The Minotaur

01/26/2009 § 1 Comment

You’ll be pleased to know that many of the authors whom you love (or at least were forced to read in high school) have written or rewritten fairy tales for contemporary children. (+1) One such writer is Nathaniel Hawthorne. In the 1850’s he wrote A Wonder Book for Boys and Girls, and Tanglewood Tales for Boys and Girls. Contemporary is relative and when I said “contemporary” earlier I meant contemporary for Nathaniel Hawthorne; and it is clear that children of the 1850’s had a much larger vocaulary. +2 for those kids.

Hawthorne is certainly not the first writer to have done this, nor is he alone in his pursuit. Lots of writers do this. Even Steinbeck worked on a retelling of some of the Arthurian legends, later abandoning the project, leaving it unfinished upon his death. I think it’s great when writers do this, but it seldom is mindblowing. And I kind of want it to be mindblowing.

The first story in Tanglewood Tales is a retelling of Theseus and his run-in with the Minotaur. I really love some of the ideas in Greek mythology but since it is usually about the Gods and how they are jerks without much humor, I tend to avoid them. But, the other day I decided to see if Nathaniel Hawthorne could change my mind about these myths.

I think he did change my mind (+1), but since I picked the one story out of the lot that I knew would be the most interesting, I’m reserving judgment.

Actually, I changed my mind. I mostly just like that in this story is something that I completely forgot about. How I forgot I’m still not sure, since this character is featured in one of my favorite movies of all time, Jason and the Argonauts.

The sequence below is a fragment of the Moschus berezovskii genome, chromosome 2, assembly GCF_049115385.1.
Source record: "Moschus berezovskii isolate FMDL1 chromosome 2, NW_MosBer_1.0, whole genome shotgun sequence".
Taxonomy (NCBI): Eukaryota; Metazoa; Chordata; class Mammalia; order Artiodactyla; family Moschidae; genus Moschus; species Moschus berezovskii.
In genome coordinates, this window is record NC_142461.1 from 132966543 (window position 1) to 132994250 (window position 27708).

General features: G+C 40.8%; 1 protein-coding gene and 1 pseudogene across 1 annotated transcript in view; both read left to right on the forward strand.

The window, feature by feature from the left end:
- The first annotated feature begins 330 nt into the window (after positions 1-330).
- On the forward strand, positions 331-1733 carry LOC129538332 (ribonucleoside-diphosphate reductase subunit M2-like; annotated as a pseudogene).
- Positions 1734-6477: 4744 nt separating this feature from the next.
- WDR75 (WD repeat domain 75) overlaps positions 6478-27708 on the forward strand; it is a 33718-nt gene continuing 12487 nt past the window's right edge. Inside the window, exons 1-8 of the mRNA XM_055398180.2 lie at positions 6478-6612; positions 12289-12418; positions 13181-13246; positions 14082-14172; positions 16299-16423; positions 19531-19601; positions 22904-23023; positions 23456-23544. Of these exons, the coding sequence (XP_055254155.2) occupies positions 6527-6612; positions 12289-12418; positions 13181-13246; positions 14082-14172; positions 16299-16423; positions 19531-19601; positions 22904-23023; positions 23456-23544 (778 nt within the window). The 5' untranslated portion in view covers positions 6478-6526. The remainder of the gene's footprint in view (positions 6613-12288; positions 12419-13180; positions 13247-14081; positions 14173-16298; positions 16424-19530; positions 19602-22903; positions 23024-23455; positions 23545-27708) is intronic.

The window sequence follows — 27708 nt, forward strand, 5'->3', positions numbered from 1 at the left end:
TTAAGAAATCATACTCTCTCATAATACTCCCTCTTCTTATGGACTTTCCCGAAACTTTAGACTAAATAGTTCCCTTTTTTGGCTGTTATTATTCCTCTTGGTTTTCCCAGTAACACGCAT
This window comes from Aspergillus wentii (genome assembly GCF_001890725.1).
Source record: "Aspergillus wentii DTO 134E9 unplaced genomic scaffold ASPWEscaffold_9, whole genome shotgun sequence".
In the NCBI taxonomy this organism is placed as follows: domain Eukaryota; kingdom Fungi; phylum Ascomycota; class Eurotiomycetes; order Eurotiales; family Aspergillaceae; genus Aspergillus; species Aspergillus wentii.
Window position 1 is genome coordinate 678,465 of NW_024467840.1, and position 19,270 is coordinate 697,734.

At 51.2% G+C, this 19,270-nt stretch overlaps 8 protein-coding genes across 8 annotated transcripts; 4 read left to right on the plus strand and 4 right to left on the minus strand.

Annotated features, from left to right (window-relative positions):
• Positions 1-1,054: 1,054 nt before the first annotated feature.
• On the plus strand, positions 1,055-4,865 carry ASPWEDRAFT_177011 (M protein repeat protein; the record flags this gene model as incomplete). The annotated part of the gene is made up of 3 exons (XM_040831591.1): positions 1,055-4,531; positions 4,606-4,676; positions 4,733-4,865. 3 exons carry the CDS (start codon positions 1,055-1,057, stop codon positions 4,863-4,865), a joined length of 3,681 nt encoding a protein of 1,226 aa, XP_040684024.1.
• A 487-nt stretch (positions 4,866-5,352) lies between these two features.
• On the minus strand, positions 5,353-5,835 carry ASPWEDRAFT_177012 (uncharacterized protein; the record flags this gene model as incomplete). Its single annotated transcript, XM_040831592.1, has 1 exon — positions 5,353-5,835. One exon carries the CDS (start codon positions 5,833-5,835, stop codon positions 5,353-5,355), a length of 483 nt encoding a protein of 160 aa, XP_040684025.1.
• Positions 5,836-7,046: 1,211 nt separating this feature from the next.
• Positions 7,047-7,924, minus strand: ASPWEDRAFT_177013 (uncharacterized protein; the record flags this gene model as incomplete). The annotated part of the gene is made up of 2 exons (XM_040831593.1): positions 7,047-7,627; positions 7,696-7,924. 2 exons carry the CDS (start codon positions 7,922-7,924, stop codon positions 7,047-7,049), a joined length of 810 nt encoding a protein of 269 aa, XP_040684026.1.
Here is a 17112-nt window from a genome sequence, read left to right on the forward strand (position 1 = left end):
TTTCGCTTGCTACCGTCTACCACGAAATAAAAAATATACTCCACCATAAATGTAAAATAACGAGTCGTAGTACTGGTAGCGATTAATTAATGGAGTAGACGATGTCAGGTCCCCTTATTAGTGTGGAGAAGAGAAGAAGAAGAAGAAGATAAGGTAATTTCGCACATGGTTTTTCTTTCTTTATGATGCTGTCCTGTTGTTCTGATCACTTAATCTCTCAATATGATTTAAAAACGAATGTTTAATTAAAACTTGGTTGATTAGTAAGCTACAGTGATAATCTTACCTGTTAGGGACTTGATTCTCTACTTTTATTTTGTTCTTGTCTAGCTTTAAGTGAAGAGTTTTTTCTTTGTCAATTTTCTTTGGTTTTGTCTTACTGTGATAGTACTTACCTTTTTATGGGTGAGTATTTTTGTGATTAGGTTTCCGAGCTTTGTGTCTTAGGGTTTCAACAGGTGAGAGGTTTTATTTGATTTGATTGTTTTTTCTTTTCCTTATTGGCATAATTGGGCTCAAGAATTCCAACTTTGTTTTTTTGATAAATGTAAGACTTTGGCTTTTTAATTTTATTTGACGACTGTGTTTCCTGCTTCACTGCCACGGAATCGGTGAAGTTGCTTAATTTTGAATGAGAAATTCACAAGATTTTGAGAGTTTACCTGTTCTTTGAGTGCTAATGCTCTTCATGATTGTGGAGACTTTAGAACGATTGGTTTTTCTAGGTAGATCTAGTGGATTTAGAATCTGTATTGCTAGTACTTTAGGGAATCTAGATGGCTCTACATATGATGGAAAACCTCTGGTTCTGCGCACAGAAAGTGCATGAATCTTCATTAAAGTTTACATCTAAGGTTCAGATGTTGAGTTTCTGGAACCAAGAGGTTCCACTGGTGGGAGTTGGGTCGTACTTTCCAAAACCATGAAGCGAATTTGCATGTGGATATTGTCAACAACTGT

When Theseus sails to Crete his ship must pass by Talos, the man of bronze (+8). Talos is a giant made out of bronze who patrols the coast. Like so many other oddities in the Greek world, it is unclear if he was a gift of the gods, or if he is a stop-motion creation of Ray Harryhausen,  or if he was made by the Cyclops, or if he is the offspring of Zeus and some giant brass woman. I favor the fourth but, as I said, it is unclear.

Oh. And also Talos has one giant vein, running from his head to his ankle (+2), which is his one vulnerable spot according to the film Jason and the Argonauts.

So, yes, I liked Nathaniel Hawthornes retelling of The Minotaur, but only because he reminded me why Greek mythology is worthwhile.


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You are currently reading The Minotaur at Tall tales. Fairy tales. Cock-and-Bull stories. Epics. Fables. Folk tales. Myths. Legends..


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